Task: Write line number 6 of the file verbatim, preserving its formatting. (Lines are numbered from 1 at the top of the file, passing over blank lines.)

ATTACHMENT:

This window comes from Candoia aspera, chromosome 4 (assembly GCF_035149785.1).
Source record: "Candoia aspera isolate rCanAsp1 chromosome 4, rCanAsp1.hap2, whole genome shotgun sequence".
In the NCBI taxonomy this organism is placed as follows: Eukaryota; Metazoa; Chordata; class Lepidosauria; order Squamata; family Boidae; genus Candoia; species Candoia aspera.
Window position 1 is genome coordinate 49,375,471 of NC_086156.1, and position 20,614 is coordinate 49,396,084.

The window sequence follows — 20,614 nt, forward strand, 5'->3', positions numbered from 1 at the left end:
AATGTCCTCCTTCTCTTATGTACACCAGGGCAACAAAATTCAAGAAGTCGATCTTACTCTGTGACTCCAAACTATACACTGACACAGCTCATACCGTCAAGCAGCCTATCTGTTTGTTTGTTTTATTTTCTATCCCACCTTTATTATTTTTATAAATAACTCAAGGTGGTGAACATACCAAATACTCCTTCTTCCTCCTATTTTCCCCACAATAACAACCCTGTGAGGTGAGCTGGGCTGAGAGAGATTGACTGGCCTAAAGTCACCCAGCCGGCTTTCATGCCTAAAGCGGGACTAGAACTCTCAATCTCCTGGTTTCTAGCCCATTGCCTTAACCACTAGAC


AATGTCCTCCTTCTCTTATGTACACCAGGGCAACAAAATTCAAGAAGTCGATCTTACTCTGTGACTCCAAACTATACACTGACACAGCTCATACCGTCAAGCAGCCTATCTGTTTGTTTGTTTTATTTTCTATCCCACCTTTATTATTTTTATAAATAACTCAAGGTGGTGAACATACCAAATACTCCTTCTTCCTCCTATTTTCCCCACAATAACAACCCTGTGAGGTGAGCTGGGCTGAGAGAGATTGACTGGCCTAAAGTCACCCAGCCGGCTTTCATGCCTAAAGCGGGACTAGAACTCTCAATCTCCTGGTTTCTAGCCCATTGCCTTAACCACTAGAC